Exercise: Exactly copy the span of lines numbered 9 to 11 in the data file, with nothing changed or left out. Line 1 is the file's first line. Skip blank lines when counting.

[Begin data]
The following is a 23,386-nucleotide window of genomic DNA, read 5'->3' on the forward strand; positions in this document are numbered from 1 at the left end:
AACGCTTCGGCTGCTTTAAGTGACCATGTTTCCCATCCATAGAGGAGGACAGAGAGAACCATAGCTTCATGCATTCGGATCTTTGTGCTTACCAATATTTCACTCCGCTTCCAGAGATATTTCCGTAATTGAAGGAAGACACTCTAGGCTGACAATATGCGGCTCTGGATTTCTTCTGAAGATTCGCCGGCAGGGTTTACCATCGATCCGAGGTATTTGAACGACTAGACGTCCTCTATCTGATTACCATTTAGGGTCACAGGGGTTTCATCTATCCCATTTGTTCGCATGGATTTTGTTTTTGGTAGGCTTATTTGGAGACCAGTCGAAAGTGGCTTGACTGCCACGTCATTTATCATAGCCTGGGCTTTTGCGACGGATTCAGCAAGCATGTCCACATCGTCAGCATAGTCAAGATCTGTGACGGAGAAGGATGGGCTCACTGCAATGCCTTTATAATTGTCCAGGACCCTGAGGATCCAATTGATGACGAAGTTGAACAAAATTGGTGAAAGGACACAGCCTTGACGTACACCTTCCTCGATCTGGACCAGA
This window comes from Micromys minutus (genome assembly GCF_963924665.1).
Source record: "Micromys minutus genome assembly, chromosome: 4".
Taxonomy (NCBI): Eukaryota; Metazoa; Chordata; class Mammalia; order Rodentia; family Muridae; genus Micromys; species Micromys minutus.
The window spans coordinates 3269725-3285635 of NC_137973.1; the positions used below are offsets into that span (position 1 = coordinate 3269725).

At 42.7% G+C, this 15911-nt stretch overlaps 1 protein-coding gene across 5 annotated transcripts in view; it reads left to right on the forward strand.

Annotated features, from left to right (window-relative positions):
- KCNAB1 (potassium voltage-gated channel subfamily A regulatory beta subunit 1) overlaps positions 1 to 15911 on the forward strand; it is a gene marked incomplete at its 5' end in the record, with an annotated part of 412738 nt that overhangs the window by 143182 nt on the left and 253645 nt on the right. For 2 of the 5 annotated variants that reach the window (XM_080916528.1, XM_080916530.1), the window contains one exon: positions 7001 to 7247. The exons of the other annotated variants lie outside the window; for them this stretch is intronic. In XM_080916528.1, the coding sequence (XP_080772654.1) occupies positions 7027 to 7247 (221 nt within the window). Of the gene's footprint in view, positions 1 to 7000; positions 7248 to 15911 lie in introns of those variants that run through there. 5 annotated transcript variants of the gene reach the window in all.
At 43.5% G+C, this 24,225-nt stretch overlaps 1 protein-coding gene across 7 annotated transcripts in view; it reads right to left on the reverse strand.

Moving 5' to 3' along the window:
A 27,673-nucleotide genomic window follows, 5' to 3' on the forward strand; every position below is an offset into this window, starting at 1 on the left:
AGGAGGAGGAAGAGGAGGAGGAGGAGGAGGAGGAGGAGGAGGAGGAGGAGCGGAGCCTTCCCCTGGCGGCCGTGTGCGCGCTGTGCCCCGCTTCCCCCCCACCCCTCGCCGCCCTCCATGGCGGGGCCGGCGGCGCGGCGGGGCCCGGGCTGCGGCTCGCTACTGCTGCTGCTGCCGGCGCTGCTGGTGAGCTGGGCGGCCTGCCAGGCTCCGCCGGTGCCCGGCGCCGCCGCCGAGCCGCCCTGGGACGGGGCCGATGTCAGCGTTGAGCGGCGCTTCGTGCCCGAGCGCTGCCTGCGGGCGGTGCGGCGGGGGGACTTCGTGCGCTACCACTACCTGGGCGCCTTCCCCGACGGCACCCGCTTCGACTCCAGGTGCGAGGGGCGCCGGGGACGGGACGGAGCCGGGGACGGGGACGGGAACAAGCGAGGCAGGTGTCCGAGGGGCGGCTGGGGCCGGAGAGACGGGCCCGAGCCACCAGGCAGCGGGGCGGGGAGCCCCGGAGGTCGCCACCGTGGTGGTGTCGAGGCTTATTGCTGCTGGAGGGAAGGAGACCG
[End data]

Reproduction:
- KCNAB1 (potassium voltage-gated channel subfamily A regulatory beta subunit 1) overlaps positions 1 to 15911 on the forward strand; it is a gene marked incomplete at its 5' end in the record, with an annotated part of 412738 nt that overhangs the window by 143182 nt on the left and 253645 nt on the right. For 2 of the 5 annotated variants that reach the window (XM_080916528.1, XM_080916530.1), the window contains one exon: positions 7001 to 7247. The exons of the other annotated variants lie outside the window; for them this stretch is intronic. In XM_080916528.1, the coding sequence (XP_080772654.1) occupies positions 7027 to 7247 (221 nt within the window). Of the gene's footprint in view, positions 1 to 7000; positions 7248 to 15911 lie in introns of those variants that run through there. 5 annotated transcript variants of the gene reach the window in all.
At 43.5% G+C, this 24,225-nt stretch overlaps 1 protein-coding gene across 7 annotated transcripts in view; it reads right to left on the reverse strand.

Moving 5' to 3' along the window: